The aim of the current study was to evaluate peripheral blood cell DNA methylation (defined as HpaII/MspI ratios in LUMA) in clinically well-defined cohorts of renal patients. By this approach, it was possible to evaluate the association between renal function, hyperhomocysteinaemia, inflammation and aberrant DNA methylation. In addition, the independent impact of DNA methylation on all-cause and cardiovascular survival was assessed by multivariate regression analysis in incident patients starting renal replacement therapy.

Patients and methods

  1. Top of page
  2. Abstract.
  3. Introduction
  4. Patients and methods
  5. Results
  6. Discussion
  7. Conclusions
  8. Conflict of interest statement
  9. Acknowledgements
  10. References

Chronic kidney disease patients (Groups 1 and 2)

Altogether, three different groups of CKD patients were enrolled in the cross-sectional part of the study. Characteristics of the patients are shown in Table 1. The patients were divided into groups according to the degree of renal failure using the K/DOQI Guidelines staging [14]. The Ethics Committee of the Karolinska Institutet approved the study and informed consent was obtained from the patients.

Table 1.   Clinical characteristics, renal function, inflammatory and oxidative stress biomarkers and DNA methylation markers in controls (Group 4) and patients with chronic kidney disease (Groups 1–3)
 Group 1Group 2AGroup 2BGroup 3P-valuec 
Stages 3 and 4Stage 5Stage 5HDGroup 4
NoninflamedaNoninflamedaInflamedaInflamedbControls
  1. aBased on one CRP measurement.

  2. bBased on the mean of weekly CRP measurements during 3 months.

  3. cKruskal–Wallis (continuous variables) or chi-square (dichotomized variables) between Groups 1–3.

  4. dMedian and range.

  5. •not applicable

N37564220 36
Age (years)58 ± 254 ± 258 ± 260 ± 3NS63 ± 2
Males (%)78635550NS69
Smokers/ex-smokers (%)52546032NS54
BMI (kg m−2)26.7 ± 0.724.8 ± 0.624.7 ± 0.722.7 ± 1.1<0.0525.1 ± 0.5
Dialysis time (months)d28 (4–269)
Diabetes mellitus (%)27303345NS0
Wasting (SGA ≥2; %)5184360<0.00010
Cardiovascular disease (%)24275265<0.010
S-creatinine (μmol L−1)264 ± 18746 ± 37680 ± 39678 ± 47<0.000181 ± 2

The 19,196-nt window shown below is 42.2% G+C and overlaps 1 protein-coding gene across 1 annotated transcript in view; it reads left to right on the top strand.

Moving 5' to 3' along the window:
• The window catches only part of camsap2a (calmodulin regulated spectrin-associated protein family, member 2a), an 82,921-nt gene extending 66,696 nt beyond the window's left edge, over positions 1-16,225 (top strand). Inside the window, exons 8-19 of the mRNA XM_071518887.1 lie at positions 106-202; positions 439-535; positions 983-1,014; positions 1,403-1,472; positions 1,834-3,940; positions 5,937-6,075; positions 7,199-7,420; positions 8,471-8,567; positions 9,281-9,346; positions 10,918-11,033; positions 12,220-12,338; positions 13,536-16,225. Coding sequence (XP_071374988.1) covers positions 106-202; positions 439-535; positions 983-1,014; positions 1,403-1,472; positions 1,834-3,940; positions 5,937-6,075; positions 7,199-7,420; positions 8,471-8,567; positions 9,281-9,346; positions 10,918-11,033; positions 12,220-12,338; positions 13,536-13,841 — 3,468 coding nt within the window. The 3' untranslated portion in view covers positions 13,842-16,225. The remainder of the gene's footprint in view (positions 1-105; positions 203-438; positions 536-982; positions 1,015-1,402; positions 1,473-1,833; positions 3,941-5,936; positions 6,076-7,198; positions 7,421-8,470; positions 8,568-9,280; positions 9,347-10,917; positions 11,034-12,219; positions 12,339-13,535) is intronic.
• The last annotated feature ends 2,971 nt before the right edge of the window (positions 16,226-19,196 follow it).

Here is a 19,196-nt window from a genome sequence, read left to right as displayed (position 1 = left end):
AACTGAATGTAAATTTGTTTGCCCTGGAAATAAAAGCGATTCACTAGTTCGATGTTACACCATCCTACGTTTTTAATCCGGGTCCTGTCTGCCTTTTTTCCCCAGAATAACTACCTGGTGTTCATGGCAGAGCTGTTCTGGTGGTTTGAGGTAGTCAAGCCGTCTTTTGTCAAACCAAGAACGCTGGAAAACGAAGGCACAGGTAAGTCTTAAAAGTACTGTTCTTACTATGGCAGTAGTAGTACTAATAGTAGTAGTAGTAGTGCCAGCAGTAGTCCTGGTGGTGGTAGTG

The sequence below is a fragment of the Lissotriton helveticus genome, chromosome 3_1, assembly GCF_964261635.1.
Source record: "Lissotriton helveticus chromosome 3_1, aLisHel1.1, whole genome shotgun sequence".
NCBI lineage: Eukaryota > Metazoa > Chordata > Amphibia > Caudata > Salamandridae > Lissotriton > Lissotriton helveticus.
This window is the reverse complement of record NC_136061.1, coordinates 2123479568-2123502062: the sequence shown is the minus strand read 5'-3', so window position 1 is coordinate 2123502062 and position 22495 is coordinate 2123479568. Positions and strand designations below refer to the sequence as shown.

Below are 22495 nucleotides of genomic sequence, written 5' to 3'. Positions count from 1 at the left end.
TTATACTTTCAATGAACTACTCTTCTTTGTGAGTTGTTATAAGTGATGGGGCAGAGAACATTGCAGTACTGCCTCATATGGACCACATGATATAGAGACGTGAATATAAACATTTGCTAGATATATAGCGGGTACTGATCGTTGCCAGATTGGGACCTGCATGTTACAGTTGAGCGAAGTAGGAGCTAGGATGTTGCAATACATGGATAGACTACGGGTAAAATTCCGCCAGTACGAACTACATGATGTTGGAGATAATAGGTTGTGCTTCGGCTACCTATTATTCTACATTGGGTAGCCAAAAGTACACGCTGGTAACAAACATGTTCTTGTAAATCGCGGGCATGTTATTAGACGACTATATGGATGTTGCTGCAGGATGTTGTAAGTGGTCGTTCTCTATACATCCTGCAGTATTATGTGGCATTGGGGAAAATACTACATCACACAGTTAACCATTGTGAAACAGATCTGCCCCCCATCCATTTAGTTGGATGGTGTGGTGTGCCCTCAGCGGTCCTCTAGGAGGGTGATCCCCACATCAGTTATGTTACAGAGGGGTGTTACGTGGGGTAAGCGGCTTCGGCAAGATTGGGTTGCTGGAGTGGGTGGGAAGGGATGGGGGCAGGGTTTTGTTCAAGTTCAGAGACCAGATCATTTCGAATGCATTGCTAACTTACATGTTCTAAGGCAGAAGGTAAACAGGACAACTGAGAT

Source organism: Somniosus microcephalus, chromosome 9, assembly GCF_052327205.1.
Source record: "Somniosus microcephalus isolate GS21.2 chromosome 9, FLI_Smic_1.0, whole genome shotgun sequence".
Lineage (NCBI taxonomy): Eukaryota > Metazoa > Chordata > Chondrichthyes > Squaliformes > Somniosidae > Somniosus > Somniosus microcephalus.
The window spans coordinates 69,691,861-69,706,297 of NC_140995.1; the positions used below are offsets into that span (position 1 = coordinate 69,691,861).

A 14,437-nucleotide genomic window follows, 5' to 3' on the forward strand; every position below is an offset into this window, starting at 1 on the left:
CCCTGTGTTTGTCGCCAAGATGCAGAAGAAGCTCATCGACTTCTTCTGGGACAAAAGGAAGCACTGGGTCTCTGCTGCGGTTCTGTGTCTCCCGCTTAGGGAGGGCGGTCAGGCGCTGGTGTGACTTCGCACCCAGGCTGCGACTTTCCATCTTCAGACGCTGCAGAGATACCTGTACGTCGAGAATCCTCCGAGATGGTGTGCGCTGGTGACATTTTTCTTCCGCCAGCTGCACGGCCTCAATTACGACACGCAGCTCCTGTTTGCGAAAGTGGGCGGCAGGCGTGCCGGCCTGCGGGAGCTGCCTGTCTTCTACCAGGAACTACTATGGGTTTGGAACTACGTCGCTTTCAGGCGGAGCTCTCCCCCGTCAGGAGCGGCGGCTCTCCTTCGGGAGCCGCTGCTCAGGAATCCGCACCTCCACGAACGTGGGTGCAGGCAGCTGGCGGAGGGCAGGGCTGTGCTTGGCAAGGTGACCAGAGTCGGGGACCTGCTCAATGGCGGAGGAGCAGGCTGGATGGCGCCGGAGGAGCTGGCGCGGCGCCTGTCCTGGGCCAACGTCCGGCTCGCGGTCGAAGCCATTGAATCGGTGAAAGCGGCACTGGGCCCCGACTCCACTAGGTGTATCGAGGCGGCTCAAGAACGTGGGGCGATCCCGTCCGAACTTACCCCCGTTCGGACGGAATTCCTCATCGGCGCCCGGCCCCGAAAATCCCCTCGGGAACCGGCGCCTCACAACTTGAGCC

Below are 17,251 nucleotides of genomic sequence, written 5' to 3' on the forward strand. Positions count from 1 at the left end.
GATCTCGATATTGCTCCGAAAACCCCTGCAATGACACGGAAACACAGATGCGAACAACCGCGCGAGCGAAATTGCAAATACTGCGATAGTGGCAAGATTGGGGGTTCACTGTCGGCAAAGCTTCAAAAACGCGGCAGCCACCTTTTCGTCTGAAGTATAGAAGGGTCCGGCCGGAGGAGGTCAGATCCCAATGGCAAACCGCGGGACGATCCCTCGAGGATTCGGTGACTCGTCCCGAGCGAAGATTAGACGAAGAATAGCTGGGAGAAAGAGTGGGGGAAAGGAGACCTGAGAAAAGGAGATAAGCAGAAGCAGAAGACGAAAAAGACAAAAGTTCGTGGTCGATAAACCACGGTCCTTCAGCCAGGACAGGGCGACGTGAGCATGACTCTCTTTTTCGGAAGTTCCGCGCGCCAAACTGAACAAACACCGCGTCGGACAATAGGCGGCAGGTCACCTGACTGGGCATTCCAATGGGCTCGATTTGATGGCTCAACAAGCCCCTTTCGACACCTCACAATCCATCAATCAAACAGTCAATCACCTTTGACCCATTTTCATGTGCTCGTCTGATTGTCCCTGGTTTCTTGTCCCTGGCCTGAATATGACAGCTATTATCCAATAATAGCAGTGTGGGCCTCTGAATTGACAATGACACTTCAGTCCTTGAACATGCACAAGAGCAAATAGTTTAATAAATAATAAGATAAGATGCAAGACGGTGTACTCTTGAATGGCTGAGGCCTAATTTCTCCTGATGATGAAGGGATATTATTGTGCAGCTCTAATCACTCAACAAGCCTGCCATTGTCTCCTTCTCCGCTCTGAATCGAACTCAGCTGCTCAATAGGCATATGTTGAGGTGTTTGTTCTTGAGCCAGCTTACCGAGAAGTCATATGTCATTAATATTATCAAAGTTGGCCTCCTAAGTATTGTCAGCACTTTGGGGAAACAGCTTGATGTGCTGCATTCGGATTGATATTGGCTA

GFR (mL min−1)29 ± 26 ± 16 ± 1<0.000185 ± 3
S-albumin (g L−1)37 ± 135 ± 130 ± 133 ± 1<0.000139 ± 1
Haemoglobin (g L−1)129 ± 2108 ± 2104 ± 2118 ± 3<0.0001128 ± 2
Cholesterol (mmol L−1)5.3 ± 0.24.9 ± 0.25.0 ± 0.24.1 ± 0.2<0.015.1 ± 0.1
Glucose (mmol L−1)5.9 ± 0.36.4 ± 0.46.6 ± 0.4NS5.3 ± 0.2
hsCRP (mg L−1)d2.8 (0.3–8.7)2.6 (0.2–9.1)20.5 (11.0–218.0)22.9 (10.5–128.9)<0.00011.2 (0.2–9.1)
IL-6 (pg mL−1)d3.4 (0.8–8.8)3.9 (0.8–16.9)11.3 (3.2–112.0)9.6 (3.0–91.5)<0.00011.9 (0.4–10.9)
Leucocytes (109 mL−1)7.6 ± 0.37.3 ± 0.210.5 ± 0.510.5 ± 0.8<0.00016.3 ± 0.3
Fibrinogen (g L−1)3.7 ± 0.14.4 ± 0.16.2 ± 0.24.5 ± 0.3<0.00012.9 ± 0.1
TNF-α (pg mL−1)d8.4 (4.7–27.8)10.8 (5.4–21.1)11.8 (3.3–49.2)13.0 (7.7–51.9)<0.013.7 (1.3–10.6)
8-OHdG (ng mL−1)d0.4 (0.2–1.2)0.7 (0.3–3.2)0.9 (0.5–3.8)1.1 (0.7–2.8)<0.00010.3 (0.1–1.0)
Folic acid (nmol L−1)11 ± 214 ± 114 ± 2NS20 ± 2
B-12 (pmol L−1)363 ± 29435 ± 24494 ± 38<0.05327 ± 25
Homocysteine (μmol L−1)19.6 ± 1.341.5 ± 3.926.8 ± 2.222.9 ± 3.2<0.00018.7 ± 0.5
HpaII/MspI ratio0.61 ± 0.020.60 ± 0.010.54 ± 0.010.55 ± 0.02<0.00010.60 ± 0.01

Group 1 consisted of 37 noninflamed (CRP: <10 mg L−1) CKD stages 3 and 4 (GFR: 15–60 mL min−1) patients (58 ± 2 years). Patients with CKD stages 3 and 4 were recruited from the hospital renal outpatient clinic. The study exclusion criteria were age <18 or >80 years, clinical signs of acute infection, active vasculitis at the time of evaluation or unwillingness to participate in the study. The causes of CKD in this group were chronic glomerulonephritis (n = 7), diabetic nephropathy (n = 1), polycystic kidney disease (n = 4), nephrosclerosis (n = 5), other renal diseases (n = 5) and unknown aetiologies (n = 6). Many patients were on antihypertensive medications [ACE inhibitors (ACEI) and/or angiotensin II receptor blocker (ARB), n = 34]; β-blockers (n = 25); calcium channel blockers (CCB; n = 17). Statins were used in 10 (27%) patients. Presence of clinical CVD was present in nine (24%) patients and defined by medical history, clinical symptoms and/or findings of cardiac, cerebrovascular (stroke), peripheral vascular disease and/or other atherosclerotic manifestation.